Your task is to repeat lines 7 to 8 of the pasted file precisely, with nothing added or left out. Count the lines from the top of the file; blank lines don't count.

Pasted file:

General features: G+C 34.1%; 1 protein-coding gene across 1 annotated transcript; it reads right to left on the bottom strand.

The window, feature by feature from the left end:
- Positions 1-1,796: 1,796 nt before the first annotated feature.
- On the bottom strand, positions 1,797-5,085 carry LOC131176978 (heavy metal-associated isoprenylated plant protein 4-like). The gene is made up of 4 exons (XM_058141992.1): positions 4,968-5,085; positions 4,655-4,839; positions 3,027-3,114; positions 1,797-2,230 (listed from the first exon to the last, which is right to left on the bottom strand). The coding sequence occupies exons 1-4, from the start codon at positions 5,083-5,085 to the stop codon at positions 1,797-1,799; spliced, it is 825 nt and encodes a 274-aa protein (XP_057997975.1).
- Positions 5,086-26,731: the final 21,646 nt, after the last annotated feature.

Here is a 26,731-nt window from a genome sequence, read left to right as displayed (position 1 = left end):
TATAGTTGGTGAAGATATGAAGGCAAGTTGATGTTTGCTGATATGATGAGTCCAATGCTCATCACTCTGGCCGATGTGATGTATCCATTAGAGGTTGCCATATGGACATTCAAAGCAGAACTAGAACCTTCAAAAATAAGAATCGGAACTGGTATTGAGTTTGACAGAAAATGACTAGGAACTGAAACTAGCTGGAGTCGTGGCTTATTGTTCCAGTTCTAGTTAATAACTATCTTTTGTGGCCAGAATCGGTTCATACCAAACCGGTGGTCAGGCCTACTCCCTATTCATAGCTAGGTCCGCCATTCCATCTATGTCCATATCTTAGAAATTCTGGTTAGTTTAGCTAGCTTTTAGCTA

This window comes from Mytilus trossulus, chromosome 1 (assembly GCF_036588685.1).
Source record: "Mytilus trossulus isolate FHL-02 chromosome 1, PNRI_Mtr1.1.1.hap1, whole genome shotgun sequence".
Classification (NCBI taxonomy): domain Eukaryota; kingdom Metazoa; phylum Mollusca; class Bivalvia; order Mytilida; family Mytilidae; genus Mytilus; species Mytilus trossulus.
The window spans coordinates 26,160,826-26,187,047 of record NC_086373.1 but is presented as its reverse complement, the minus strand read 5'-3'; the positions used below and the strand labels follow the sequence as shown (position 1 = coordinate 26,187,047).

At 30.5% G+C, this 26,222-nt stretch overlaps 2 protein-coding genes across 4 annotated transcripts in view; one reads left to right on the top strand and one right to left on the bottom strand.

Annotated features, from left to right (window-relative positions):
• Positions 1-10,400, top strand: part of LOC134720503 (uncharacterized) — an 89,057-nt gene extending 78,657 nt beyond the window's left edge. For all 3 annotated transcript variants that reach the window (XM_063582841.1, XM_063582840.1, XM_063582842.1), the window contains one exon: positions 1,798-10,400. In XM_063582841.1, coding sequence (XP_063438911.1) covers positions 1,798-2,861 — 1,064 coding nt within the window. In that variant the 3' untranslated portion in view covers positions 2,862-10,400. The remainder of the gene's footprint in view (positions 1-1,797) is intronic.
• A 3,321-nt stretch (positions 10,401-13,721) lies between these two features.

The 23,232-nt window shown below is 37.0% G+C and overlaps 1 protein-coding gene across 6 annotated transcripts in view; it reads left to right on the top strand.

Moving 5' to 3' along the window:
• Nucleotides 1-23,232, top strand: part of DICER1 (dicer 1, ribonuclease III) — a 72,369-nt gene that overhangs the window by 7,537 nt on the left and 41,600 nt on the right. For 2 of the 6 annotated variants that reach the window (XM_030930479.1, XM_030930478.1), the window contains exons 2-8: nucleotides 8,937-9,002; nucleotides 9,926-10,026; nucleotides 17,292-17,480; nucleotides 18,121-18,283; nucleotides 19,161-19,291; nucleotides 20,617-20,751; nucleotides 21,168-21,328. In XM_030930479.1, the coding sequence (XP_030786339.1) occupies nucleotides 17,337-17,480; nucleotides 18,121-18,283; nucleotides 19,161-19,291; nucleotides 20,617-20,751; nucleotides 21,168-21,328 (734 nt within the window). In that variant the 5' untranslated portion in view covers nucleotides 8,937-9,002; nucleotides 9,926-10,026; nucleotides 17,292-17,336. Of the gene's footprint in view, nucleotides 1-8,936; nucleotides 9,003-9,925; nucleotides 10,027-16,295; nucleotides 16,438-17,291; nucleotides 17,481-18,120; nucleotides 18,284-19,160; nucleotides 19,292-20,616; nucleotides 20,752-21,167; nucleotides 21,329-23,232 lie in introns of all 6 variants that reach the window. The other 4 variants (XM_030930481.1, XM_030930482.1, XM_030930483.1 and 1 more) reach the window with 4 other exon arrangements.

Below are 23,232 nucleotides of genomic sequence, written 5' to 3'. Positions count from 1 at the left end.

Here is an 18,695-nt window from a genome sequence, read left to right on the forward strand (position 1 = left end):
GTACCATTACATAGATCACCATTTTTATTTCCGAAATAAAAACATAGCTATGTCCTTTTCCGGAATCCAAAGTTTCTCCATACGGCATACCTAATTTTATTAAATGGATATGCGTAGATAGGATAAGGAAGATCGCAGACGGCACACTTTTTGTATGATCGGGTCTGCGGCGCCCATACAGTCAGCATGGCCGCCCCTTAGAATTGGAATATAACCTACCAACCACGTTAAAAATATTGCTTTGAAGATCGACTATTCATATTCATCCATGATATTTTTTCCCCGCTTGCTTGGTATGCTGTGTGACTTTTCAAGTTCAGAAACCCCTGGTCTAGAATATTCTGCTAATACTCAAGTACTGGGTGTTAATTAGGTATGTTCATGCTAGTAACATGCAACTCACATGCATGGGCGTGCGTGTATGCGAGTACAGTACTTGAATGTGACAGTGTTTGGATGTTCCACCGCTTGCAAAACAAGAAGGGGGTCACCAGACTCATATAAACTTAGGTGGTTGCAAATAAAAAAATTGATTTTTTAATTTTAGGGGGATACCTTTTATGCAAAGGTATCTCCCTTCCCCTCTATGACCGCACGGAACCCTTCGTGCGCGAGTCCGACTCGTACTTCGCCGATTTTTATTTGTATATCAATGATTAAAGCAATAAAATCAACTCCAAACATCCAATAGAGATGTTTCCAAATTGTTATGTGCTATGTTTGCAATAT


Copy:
TATAGTTGGTGAAGATATGAAGGCAAGTTGATGTTTGCTGATATGATGAGTCCAATGCTCATCACTCTGGCCGATGTGATGTATCCATTAGAGGTTGCCATATGGACATTCAAAGCAGAACTAGAACCTTCAAAAATAAGAATCGGAACTGGTATTGAGTTTGACAGAAAATGACTAGGAACTGAAACTAGCTGGAGTCGTGGCTTATTGTTCCAGTTCTAGTTAATAACTATCTTTTGTGGCCAGAATCGGTTCATACCAAACCGGTGGTCAGGCCTACTCCCTATTCATAGCTAGGTCCGCCATTCCATCTATGTCCATATCTTAGAAATTCTGGTTAGTTTAGCTAGCTTTTAGCTA

This window comes from Mytilus trossulus, chromosome 1 (assembly GCF_036588685.1).